What to Expect in September in Northeast WI

Here is what to expect in and around the hive in September.

In the hive

The queen’s rate of egg laying slows and the brood area continues to contract. Little drone brood is laid. This is the end of a second, smaller swarm season. Nectar sources continue to diminish, although resin/propolis collection continues. Left untreated, the Varroa mite population usually peaks in August or September. The bees may be more defensive, protecting their hive and robbing other colonies.


  • This is the last month when a beekeeper can expect to perform thorough colony inspections. Roger Morse once wrote, “I often think of September as the month when one corrects errors made in August”.
  • The queen’s egg laying slows dramatically by the end of the month, so the brood pattern may be difficult to accurately evaluate.
  • You should have been keeping records the entire active season, but it is especially important now as your hive is readied for winter. Take note of the number of the bees/size of the cluster, the amount (weight) and position of honey stores they have, etc., so that if the colony fails, you can make a more accurate deadout diagnosis in the spring.
  • Bees may rob hives left open during a long inspection. Be thorough but efficient.


  • A full-sized colony should have at least 70-90 pounds of honey to eat by the beginning of October, or more than one full deep. (Nucs of course need less.) Estimate the eight by slightly tipping and hefting the hive, or use a hive scale. If you extract honey, leave enough for the bees or feed them heavy sugar syrup to make up for the difference.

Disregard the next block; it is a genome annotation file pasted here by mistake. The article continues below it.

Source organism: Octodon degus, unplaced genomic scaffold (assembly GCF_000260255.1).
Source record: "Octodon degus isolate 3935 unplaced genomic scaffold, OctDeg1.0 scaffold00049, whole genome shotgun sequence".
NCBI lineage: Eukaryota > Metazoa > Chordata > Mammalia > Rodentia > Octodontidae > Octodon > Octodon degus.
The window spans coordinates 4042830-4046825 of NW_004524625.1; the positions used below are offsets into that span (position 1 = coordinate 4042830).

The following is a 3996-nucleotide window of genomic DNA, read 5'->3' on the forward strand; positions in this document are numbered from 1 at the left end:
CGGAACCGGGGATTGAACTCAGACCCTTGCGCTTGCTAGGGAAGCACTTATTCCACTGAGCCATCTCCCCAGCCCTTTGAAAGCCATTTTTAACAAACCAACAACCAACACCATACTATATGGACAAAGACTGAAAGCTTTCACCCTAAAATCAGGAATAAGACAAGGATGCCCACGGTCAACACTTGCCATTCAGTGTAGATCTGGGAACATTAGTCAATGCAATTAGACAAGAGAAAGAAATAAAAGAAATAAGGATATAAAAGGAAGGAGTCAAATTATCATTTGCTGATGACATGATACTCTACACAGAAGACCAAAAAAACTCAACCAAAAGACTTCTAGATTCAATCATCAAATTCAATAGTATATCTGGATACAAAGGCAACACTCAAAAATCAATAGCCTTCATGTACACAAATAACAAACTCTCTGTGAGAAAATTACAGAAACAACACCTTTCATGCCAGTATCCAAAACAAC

• If you feed the bees sugar syrup, it should be a 2:1 ratio, thicker than the spring feed; the bees can evaporate the excess moisture from the hive faster from this thicker syrup. The bees will need at least two double-sided frames of pollen/bee bread by late winter/early spring. September is the last month it is recommended to feed pollen or pollen substitute for the remainder of autumn, as bees use the reduction in pollen flow as a cue to begin rearing winter bees.
  • If the weather is dry and there is no water source near the hive, consider providing one.
  • If you plan to raise rear queens next year, begin to prepare cell finishers this fall: feed it lavishly now (carbohydrates and protein).

Pests, parasites, and diseases

  • Monitor for Varroa mites. At this point in the year, if you find three or more mites (per 100 bees) from a sugar shake, ether roll, or alcohol wash, you will want to treat. If you have extracted your honey harvest, this is a good time to use treatments that cannot be used when supers are present.
  • Remove drone comb foundation for the remainder of the year.
  • Monitor for Nosema. It is present all year round, but regular monitoring will help you understand your normal levels and when/if they peak, particularly if you are seeking to understand why a colony is struggling.

Population management

  • Consider combining weak colonies with strong ones or culling them: if a colony can accurately be judged as doomed, it will probably be a waste of resources to try to overwinter it individually.
  • If you are considering re-queening, this is a good month to do it. An overwintered young queen should start laying a good pattern in the spring.
  • Do not interrupt the brood pattern in September as it may disrupt the production of winter bees.


  • Removing bees from honey supers may require a fume board, bee brush, bee escape, or other tools; they each have advantages and disadvantages for different beekeepers and in different environmental conditions.

Hive products and services

If you remove fall honey, it should be extracted immediately afterward to prevent a small hive beetle infestation. Fall honeys usually granulate more quickly than spring honeys and may need to be warmed a bit to flow through filters or other equipment.

Yard maintenance

  • Mow the yard as necessary.

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